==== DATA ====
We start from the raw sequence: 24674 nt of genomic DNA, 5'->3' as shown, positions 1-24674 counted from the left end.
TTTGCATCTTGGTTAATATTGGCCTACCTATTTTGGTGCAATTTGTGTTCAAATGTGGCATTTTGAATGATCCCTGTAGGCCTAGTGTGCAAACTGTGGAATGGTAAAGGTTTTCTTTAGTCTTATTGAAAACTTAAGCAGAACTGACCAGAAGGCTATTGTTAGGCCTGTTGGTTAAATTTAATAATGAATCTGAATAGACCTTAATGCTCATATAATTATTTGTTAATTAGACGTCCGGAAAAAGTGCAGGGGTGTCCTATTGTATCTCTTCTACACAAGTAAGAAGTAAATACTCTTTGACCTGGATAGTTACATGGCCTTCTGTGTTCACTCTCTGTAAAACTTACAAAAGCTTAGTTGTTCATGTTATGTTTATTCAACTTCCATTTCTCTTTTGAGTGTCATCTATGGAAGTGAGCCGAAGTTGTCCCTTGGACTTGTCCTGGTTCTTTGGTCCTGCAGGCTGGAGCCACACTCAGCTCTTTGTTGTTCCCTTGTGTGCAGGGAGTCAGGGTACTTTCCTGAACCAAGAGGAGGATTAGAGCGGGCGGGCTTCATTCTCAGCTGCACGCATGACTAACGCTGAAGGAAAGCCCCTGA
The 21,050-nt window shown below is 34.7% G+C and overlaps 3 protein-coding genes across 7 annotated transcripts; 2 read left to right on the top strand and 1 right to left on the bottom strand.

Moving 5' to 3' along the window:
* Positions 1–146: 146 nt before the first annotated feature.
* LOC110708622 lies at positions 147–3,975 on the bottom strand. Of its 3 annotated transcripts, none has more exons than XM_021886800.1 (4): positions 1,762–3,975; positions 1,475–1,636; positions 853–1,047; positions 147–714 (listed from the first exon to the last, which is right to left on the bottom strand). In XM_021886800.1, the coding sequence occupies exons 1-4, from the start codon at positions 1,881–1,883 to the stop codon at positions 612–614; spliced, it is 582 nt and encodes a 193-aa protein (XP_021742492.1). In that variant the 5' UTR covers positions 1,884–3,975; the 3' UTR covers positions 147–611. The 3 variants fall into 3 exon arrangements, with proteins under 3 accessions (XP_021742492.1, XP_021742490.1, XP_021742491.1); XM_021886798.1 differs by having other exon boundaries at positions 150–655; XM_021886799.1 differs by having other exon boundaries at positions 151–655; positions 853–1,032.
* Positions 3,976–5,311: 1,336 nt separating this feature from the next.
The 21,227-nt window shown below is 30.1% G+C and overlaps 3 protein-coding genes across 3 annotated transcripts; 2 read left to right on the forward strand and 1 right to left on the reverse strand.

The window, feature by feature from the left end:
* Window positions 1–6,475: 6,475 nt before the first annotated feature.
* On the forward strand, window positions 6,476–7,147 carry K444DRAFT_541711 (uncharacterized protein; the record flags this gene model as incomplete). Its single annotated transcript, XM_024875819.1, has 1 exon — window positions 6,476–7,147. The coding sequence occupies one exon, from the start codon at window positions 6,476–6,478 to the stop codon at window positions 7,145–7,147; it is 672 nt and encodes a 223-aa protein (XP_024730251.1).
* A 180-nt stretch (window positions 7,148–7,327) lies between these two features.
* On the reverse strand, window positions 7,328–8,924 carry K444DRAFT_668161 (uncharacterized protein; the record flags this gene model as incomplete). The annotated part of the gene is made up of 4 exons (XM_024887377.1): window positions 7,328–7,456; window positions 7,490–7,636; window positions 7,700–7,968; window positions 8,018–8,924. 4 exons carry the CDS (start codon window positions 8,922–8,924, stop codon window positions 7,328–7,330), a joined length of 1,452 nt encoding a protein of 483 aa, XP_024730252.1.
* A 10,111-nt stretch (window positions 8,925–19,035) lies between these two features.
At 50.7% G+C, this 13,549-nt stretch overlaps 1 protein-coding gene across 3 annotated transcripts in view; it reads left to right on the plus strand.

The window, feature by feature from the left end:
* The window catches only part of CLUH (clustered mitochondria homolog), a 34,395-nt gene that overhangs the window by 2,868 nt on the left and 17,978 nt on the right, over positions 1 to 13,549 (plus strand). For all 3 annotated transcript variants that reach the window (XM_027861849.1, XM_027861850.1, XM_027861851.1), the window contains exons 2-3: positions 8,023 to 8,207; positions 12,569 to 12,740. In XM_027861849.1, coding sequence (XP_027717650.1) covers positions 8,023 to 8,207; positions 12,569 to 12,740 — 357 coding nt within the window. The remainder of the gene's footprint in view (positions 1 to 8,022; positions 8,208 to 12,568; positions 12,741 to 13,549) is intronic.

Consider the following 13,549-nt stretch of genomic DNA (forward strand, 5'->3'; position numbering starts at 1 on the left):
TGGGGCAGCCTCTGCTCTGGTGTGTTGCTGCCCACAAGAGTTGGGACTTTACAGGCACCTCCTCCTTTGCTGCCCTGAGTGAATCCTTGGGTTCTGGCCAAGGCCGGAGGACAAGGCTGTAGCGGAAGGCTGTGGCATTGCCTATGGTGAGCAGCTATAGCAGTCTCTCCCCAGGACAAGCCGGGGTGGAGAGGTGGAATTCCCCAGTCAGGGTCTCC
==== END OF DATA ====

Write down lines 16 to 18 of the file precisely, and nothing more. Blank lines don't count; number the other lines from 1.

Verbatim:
The window, feature by feature from the left end:
* The window catches only part of CLUH (clustered mitochondria homolog), a 34,395-nt gene that overhangs the window by 2,868 nt on the left and 17,978 nt on the right, over positions 1 to 13,549 (plus strand). For all 3 annotated transcript variants that reach the window (XM_027861849.1, XM_027861850.1, XM_027861851.1), the window contains exons 2-3: positions 8,023 to 8,207; positions 12,569 to 12,740. In XM_027861849.1, coding sequence (XP_027717650.1) covers positions 8,023 to 8,207; positions 12,569 to 12,740 — 357 coding nt within the window. The remainder of the gene's footprint in view (positions 1 to 8,022; positions 8,208 to 12,568; positions 12,741 to 13,549) is intronic.

Consider the following 13,549-nt stretch of genomic DNA (forward strand, 5'->3'; position numbering starts at 1 on the left):